In the New [ab]Normal of economic sluggishness, cosmeceuticals marketers have an opportunity to shine across multiple generations, including Boomers, Gen X-ers, and increasingly, Gen Y-ers. Like many consumer packaged goods categories, cosmeceuticals sales suffered during the recession, but the going could have been tougher were it not for cosmeceuticals' “little luxury” appeal and bang-for-the-buck ability to deliver curative and preventative benefits on top of cosmetic ones. Now, this same appeal is contributing to a market rebound amounting to 2% growth in 2010 and 4% growth in 2011. This upswing puts U.S. retail sales of cosmeceuticals at $9.7 billion in 2011, with ongoing annual sales gains expected to boost the market to $11.7 billion by 2016.
Younger generations have grown up immersed in marketing messages making them both appearance-oriented and aware of the importance preventive healthcare. As a result, new marketing prospects are opening up at the younger end of the age spectrum, even as aging Boomers open their wallets ever wider to stave off the cosmetic toll of aging. Still, cosmeceuticals marketers may take nothing for granted. More than ever given their ongoing budget constraints, shoppers expect the cosmeceuticals they buy to perform, and the faster the better. Thus any product with a quantifiable “instant gratification” benefit - which has always been a powerful appeal in the color cosmetics category - has an edge. In addition, with the upper end of the market rebounding the fastest, particular attention is owed to prestige channel shoppers expressing pent-up demand post recession.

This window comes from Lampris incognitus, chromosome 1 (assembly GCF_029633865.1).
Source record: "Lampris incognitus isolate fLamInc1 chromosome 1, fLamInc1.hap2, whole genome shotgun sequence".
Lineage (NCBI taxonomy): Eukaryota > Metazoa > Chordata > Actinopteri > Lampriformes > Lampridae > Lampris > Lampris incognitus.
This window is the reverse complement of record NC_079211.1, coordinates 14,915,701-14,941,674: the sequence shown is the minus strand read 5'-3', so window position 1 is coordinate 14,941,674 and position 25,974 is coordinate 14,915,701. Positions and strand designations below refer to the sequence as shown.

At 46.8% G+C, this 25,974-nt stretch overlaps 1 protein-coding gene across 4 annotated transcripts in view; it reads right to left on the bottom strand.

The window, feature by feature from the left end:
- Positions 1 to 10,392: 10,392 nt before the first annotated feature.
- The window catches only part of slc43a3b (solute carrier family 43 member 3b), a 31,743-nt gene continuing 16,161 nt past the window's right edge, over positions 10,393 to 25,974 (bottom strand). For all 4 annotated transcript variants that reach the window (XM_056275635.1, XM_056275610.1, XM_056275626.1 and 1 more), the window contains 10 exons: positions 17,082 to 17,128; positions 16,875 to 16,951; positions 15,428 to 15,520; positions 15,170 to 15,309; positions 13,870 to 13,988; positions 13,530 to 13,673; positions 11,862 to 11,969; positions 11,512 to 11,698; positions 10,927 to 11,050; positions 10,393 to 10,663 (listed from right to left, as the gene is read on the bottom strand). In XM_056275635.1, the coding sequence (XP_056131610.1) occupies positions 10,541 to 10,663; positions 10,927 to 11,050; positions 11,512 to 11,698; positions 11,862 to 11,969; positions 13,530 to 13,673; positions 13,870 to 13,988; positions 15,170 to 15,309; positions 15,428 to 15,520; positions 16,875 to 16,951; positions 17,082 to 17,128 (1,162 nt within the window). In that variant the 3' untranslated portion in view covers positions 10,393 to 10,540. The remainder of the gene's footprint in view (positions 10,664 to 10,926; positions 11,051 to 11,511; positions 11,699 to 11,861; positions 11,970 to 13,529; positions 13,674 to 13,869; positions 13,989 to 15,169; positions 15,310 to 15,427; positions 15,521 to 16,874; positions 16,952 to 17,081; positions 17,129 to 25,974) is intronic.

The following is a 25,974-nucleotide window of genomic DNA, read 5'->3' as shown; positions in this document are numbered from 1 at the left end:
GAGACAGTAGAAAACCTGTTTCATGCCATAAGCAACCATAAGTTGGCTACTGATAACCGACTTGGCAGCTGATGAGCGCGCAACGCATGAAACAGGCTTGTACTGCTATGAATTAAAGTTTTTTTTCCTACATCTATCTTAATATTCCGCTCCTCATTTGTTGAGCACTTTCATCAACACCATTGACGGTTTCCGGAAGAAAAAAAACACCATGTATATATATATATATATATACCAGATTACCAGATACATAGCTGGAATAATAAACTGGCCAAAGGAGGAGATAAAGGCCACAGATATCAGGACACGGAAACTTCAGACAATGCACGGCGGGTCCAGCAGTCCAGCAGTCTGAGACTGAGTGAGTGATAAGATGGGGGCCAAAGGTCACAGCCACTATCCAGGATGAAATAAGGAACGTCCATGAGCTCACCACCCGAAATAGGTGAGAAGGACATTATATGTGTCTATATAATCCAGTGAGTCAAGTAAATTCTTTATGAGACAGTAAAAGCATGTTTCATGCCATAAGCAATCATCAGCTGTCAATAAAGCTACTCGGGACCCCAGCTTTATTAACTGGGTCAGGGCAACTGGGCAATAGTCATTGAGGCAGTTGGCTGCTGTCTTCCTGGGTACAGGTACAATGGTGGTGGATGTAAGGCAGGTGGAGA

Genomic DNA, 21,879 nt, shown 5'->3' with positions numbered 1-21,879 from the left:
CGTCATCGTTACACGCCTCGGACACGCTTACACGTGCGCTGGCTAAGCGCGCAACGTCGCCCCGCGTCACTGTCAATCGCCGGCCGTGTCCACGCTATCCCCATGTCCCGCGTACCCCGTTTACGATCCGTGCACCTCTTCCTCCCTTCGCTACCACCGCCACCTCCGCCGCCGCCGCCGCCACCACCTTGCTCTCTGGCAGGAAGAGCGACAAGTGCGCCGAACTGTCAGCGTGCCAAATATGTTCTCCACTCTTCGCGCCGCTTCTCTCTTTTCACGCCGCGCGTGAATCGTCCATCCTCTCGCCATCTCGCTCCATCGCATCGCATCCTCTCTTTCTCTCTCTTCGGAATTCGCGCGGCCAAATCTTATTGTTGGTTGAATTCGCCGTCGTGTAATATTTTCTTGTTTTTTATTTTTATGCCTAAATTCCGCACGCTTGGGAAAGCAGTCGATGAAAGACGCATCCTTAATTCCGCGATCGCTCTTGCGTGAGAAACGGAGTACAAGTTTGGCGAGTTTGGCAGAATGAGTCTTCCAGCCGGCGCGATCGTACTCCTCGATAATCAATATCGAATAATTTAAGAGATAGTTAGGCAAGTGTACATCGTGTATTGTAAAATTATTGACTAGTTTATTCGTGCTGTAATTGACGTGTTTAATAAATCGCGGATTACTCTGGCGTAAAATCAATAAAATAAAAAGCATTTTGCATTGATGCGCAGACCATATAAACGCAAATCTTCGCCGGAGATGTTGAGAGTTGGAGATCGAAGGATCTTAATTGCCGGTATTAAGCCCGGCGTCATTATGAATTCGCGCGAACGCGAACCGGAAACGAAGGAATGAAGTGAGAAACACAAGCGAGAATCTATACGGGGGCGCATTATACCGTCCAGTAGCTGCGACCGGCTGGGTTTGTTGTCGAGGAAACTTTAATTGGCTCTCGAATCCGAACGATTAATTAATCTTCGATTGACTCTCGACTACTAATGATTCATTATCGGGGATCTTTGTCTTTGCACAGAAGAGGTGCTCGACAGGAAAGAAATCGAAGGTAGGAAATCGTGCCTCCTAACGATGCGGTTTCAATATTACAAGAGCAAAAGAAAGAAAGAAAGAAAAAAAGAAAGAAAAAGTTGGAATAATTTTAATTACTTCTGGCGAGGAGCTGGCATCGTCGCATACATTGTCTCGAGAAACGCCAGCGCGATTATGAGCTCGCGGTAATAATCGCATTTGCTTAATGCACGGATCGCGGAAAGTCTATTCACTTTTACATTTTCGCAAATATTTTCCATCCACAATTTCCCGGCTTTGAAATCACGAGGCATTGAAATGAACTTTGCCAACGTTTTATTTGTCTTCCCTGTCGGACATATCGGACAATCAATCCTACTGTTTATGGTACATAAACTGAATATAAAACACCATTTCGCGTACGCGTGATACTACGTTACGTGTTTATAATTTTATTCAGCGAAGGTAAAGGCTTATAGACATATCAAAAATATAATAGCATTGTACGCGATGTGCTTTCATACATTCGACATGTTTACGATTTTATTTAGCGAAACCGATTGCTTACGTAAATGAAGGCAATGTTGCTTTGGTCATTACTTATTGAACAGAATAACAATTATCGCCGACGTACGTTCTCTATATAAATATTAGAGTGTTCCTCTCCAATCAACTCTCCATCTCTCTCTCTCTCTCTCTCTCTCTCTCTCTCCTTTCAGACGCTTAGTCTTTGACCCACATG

This completely updated Packaged Facts report examines the market for cosmeceutical products within the context of broader HBC trends in new product development and marketing, segmenting cosmeceuticals into three categories: skincare, hair care, and color cosmetics. Fully exposing the driving forces behind this market, the report analyzes market size and drivers, new product introductions, and competitive strategies, as well as the social and lifestyle patterns shaping the fortunes of cosmeceutical products. Marketer and brand profiles specific to each of the three categories help to define the relationship between consumer attitudes and new product development and marketing strategy.
Key data sources include Experian Simmons Market Research Bureau national consumer surveys, covering category and brand usage levels and demographic patterns, and Information Resources, Inc. InfoScan Reviews, quantifying cosmeceuticals marketer and brand shares at the mass-market level across the three product categories. The report includes many product images, and as a special feature, late-breaking data from Packaged Facts' own consumer survey, which was conducted online in March 2012.